printing an object to 3D printer abs material (support material process as opposed to fdm).
bureau has no pre print visual, of any quality.
Can Rhino show what the object would look like if printed in 190 microns, also 140 microns ?
regards how the surfaces would look, how compound curves look, in different orientations of the model ?
I have a 9mm dia helix thread which if printed horiz sees a fine bar run along its length, and when vertical sees a marring type channel snaking down the thread.
maybe sort of pixelate layer an object, then fillet edge the resulting layers to get the rounded nature of the filament edges.
I then start also wondering if any special effects exist and can be used, could be quite artistic
Rhino has no tool to do that.
I know RhinoCAM has a “simulation” tool that shows what’s left from the stock block after a milling operation, but I’m not seen anything like what you describe for 3d printing.
It would be EXTREMELY USEFUL to visualise a part before abs has its wicked layering way.
Rhino gets used for the model making, and this would enable tweaks to the model for any obvious problem areas.
Anyone able to suggest how one could slice an object into layers, sort of egg slicer command
make perp faces to the results, then maybe fillet the edges, though sharp edges might suffice though less visually matching the abs result.
Have we any bright sparks on the forum meanwhile that can suggest a step by step method to egg slice the model in 0.19mm slices, and also 0.14mm slices.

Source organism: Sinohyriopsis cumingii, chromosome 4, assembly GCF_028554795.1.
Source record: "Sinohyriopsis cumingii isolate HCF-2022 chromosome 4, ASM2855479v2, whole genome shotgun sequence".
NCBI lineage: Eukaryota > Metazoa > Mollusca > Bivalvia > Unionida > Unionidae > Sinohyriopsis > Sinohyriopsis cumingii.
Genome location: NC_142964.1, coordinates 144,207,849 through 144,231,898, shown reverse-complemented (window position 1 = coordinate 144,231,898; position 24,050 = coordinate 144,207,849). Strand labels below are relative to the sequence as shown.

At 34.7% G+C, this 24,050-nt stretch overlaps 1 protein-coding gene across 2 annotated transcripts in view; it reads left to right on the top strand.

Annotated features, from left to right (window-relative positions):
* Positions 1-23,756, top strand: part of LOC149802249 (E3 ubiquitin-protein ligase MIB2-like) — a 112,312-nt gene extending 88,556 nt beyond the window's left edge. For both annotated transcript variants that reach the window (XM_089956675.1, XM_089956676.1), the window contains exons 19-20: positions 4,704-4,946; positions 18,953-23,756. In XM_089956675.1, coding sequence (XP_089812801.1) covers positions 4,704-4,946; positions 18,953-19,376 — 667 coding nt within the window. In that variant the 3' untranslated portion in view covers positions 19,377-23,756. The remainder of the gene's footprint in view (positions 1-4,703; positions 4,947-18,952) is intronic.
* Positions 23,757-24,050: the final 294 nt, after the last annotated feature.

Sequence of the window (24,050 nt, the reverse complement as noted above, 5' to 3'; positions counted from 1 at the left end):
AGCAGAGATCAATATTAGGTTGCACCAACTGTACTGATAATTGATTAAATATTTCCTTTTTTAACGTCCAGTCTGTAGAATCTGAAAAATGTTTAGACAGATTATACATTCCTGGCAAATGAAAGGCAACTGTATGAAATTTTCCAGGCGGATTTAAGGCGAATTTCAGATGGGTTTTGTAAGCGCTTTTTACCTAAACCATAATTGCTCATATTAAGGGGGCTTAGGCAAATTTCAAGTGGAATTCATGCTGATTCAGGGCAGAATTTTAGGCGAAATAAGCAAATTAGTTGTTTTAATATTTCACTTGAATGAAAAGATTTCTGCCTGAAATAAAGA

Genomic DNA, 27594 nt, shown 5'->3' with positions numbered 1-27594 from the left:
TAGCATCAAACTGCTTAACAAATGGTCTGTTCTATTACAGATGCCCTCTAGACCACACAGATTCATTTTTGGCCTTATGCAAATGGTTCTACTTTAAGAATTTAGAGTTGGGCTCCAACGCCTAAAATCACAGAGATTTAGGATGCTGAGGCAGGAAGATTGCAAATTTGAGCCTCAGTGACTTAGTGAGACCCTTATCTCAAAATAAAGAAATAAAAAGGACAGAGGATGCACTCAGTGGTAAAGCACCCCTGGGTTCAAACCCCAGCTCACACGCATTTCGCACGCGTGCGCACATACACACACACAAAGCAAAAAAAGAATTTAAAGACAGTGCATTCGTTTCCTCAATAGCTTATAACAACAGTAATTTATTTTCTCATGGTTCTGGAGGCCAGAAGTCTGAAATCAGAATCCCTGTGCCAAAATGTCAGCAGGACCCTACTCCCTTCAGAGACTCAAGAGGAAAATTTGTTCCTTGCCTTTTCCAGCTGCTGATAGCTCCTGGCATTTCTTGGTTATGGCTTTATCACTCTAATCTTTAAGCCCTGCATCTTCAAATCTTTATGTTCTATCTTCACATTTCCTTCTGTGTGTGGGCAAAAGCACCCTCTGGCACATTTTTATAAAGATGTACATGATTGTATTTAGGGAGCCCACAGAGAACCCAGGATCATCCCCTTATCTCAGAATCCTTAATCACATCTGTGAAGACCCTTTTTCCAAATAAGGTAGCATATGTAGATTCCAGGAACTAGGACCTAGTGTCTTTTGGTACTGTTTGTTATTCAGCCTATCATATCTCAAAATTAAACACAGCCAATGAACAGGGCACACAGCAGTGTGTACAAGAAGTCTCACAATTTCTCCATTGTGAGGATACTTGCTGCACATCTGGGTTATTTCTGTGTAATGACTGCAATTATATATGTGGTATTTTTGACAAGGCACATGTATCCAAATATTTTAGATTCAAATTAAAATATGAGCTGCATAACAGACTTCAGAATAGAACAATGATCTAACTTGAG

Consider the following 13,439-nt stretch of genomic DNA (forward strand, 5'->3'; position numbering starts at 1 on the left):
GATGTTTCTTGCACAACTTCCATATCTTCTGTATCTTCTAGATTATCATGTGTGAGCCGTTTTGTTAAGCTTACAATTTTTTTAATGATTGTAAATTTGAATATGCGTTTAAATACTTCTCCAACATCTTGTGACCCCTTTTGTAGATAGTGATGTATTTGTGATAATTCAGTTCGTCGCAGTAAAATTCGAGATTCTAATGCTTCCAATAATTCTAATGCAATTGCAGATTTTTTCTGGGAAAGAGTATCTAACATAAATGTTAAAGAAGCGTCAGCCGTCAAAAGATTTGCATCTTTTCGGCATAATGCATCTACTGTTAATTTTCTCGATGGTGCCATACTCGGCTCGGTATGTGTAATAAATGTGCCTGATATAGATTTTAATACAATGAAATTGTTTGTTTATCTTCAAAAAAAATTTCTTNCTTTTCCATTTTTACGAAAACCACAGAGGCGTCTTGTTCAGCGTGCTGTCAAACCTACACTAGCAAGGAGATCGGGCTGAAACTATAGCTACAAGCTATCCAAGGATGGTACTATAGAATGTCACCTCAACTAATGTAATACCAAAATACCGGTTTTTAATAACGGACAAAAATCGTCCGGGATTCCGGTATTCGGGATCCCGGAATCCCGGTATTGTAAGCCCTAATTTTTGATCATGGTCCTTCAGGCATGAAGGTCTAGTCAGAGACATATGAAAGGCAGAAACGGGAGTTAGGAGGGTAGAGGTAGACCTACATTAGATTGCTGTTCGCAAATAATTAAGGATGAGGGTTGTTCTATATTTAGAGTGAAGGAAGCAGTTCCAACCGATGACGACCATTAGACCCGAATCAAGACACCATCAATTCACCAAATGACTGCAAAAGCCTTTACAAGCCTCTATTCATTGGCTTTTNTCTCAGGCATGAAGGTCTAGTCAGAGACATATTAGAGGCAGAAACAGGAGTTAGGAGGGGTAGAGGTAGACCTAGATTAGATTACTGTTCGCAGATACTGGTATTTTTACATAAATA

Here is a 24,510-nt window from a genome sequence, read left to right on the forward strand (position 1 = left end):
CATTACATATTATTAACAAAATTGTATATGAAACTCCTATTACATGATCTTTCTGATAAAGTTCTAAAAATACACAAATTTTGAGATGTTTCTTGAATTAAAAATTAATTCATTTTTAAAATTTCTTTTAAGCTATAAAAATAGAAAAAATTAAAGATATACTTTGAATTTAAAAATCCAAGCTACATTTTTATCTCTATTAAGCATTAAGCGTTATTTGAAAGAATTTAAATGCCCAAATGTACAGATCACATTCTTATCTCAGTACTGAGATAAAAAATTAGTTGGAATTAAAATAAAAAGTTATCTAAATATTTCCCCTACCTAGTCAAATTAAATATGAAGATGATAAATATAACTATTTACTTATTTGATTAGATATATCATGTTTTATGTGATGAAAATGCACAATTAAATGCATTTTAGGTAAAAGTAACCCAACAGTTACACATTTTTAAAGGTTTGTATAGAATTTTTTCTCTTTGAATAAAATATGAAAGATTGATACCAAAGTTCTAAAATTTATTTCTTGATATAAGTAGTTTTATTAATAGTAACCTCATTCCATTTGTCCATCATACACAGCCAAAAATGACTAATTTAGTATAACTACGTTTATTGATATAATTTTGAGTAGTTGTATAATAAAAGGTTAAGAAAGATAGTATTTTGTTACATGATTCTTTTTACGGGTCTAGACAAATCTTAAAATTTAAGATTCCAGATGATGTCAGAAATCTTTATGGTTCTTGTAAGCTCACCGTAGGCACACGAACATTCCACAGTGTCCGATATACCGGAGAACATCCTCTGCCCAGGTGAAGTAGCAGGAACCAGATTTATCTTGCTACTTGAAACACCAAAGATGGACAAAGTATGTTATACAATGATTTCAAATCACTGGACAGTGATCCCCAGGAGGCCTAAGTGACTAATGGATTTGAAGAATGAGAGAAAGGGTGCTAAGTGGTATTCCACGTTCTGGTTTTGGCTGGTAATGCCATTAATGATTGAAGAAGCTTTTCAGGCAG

then remove sloping faces and replace with vert ones.
You could just use the Contour command to make the slices for extruding. Beware, creating slices like this can create a pretty heavy file. Also fairly easy to create a Grasshopper definition to do this, which should be lighter if you only use it for visualization.
This is interesting, but not really a simulation of slices as needed for any current additive manufacturing methods (SLA/SLS/FDM).
As Mitch mentioned just use the contour command, then extrude the curves. But beware, this can bring a machine to its knees if geometry is complex, and the file will get super heavy with high density contours. Rhino always seems to pull through though, doesn’t crash. Test on a small model first.
This method will demonstrate Rhino’s built-in ‘animated progress bar’ feature…
Do need it to work within Rhino why not just use one of the many third party slicer programs that are available if you just want to accurately visualise a simulation in different orientations / print resolutions and the effects on quality of finish?